Cut The Rope 2 iPhone puzzle game review

You've played Cut The Rope, right? No? Have you been living on the planet Glong?

Fine. For the six people and a cat who’ve not played it, Cut The Rope is (was?) one of the most successful iPhone games ever; a cheery, simple but perfectly crafted physics puzzle game where you have to feed a series of sweets to a cute monster called Om Nom.

Om Nom sits placidly but hungrily in one part of each level, and the sweet hangs in another. By slicing through ropes, plumping air cushions, popping balloons and generally harnessing the implacable laws of physics (all via beautifully intuitive and responsive touchscreen gestures) you manoeuvre one into the other, preferably collecting three stars along the way.

Now, after a few cautious semi-sequels (which some cynics had claimed were more accurately described as paid-for level packs than genuinely new games in their own right), ZeptoLabs has finally launched the official second instalment in the franchise. Once you've sold 128 trillion downloads of a game, admittedly, the temptation must be to build a follow-up that’s exactly the same. But instead of following that path… okay, ZeptoLabs has done pretty much that.

Cut The Rope 2, like Time Travel, is a lot like the original Cut The Rope, with just a few new gameplay mechanics to play with and some minor cosmetic tweaks. In fact, Time Travel's big feature - that each level featured two Om Noms, both of which wanted feeding - actually had a bigger effect on the way the puzzles shook out than what we’ve got here.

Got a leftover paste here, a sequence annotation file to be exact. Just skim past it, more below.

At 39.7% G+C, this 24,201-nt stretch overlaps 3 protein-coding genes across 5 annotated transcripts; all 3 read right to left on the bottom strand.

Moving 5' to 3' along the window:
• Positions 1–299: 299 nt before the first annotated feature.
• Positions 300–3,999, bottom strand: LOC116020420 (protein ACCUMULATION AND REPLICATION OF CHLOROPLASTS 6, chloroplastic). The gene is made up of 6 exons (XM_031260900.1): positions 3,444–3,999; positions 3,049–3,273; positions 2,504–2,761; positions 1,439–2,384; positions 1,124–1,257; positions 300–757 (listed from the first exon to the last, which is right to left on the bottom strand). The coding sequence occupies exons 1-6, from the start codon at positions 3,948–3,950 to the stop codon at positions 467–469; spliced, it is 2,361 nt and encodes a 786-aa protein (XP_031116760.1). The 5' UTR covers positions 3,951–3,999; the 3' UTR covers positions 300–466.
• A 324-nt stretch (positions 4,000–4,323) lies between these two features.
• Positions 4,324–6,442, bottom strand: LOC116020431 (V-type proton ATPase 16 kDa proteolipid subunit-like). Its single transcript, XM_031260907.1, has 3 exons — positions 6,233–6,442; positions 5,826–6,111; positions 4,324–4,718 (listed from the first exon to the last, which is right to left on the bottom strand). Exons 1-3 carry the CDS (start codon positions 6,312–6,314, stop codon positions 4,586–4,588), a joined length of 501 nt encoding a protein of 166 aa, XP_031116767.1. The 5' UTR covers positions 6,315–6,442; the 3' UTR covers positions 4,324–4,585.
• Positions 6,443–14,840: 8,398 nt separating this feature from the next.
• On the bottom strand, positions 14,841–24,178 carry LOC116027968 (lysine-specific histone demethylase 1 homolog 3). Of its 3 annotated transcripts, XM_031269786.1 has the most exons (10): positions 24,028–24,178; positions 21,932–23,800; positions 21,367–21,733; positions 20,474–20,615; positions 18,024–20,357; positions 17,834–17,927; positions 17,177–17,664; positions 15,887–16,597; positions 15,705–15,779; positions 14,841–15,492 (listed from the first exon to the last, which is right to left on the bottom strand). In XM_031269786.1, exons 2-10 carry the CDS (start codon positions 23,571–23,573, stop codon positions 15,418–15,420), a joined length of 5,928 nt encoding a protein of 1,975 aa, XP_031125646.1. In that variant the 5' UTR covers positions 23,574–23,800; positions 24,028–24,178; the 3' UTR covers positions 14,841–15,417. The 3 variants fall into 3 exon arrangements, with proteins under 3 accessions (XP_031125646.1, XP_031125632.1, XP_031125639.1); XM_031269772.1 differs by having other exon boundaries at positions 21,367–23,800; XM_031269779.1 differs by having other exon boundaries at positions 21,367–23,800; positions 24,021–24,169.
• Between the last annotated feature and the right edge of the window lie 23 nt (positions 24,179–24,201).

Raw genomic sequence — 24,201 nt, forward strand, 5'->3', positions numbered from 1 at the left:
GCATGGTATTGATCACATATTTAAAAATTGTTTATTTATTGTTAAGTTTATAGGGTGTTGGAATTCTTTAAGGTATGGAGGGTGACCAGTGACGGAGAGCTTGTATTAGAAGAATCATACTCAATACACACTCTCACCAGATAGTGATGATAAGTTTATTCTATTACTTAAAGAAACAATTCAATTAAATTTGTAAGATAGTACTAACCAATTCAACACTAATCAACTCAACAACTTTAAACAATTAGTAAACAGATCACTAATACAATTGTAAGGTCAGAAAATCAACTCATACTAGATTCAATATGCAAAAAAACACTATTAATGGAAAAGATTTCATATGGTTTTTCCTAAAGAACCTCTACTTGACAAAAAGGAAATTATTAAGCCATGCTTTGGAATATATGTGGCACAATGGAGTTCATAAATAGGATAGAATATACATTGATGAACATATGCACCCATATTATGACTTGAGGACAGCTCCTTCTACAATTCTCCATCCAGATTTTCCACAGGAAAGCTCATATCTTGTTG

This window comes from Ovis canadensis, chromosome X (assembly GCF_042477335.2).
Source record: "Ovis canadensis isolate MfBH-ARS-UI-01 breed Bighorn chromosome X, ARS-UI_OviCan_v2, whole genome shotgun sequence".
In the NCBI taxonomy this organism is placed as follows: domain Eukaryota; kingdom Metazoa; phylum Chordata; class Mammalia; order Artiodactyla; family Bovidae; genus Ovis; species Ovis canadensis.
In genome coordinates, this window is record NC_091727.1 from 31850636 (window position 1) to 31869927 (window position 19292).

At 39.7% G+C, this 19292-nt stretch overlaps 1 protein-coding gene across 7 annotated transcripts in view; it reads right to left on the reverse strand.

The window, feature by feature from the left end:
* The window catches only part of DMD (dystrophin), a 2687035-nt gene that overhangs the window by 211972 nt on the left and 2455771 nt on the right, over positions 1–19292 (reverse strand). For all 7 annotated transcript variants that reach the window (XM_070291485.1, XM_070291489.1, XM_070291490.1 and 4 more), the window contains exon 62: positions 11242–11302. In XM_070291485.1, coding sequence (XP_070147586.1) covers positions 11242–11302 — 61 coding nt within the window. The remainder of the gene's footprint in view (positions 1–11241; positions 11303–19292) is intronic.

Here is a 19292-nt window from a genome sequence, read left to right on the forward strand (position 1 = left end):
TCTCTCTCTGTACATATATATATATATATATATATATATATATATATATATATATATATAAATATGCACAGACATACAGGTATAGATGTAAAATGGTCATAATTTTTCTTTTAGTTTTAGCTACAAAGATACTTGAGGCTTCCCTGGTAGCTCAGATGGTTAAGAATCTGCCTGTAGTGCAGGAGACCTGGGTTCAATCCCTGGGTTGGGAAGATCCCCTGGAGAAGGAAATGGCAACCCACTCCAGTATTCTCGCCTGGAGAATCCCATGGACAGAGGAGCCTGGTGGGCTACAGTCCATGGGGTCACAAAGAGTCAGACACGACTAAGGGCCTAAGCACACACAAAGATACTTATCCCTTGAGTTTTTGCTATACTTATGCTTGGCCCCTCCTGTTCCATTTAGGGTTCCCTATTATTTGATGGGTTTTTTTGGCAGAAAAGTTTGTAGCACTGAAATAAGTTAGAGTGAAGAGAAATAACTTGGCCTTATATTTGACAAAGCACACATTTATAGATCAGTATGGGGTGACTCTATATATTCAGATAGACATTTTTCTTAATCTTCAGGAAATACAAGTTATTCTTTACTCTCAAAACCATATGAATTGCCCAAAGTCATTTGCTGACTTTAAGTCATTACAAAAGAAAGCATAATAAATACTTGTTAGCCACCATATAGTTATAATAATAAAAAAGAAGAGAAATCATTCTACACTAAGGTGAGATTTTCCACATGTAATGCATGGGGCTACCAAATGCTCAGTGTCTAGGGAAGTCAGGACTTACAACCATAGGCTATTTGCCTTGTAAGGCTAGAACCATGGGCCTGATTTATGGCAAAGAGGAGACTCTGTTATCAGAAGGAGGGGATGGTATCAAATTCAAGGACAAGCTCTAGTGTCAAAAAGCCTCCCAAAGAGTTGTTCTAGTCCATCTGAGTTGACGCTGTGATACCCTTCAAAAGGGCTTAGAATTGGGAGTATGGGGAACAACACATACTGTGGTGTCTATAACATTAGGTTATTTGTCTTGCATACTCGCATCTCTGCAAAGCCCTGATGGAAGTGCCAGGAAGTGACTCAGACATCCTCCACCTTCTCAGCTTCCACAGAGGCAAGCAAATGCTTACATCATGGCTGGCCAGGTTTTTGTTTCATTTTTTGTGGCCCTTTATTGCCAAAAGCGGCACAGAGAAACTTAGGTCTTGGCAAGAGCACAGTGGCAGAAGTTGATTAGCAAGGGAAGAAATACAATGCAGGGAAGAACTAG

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Cut The Rope 2 review: What’s new?

The biggest change to gameplay is the addition of new helper monsters that vary according to the worlds you've completed. In the Sandy Dam world, for instance, you get a chubby lizard who sticks his tongue out to form a bridge; in the Junkyard the game adds a sort of sad gelatinous cube who multiplies when tapped and can thus be used to raise platforms. And so on.

This is all very nice - and these 'Nommies' are pleasingly drawn and characterful - but it takes a while for the more interesting ones to appear. For the entire first world you just get the little hovering helicopter chaps, and there's a lot of levels to get through in each world. (For some that will be a plus, of course. You certainly get volume in this game, and you shouldn’t need to worry about longevity.)

And even with these new characters, the way the levels work is very much the same. You work out the route the sweet (or occasionally Om Nom himself) needs to take, then have a few goes until you get the timing right. Then you focus on getting all three sweets.

However - and this is the other big upgrade - there is now one more stage after that. Each level offers a medal for accomplishing a set of objectives: sometimes just to beat a specified score, but often to get a certain number of stars without using particular items of equipment. Sometimes it's harder to get two stars, say, than to get all three. If you get all the medals in a world, the game unlocks four new levels, which in turn unlock a victory video - so you have plenty of incentive to go for the medals.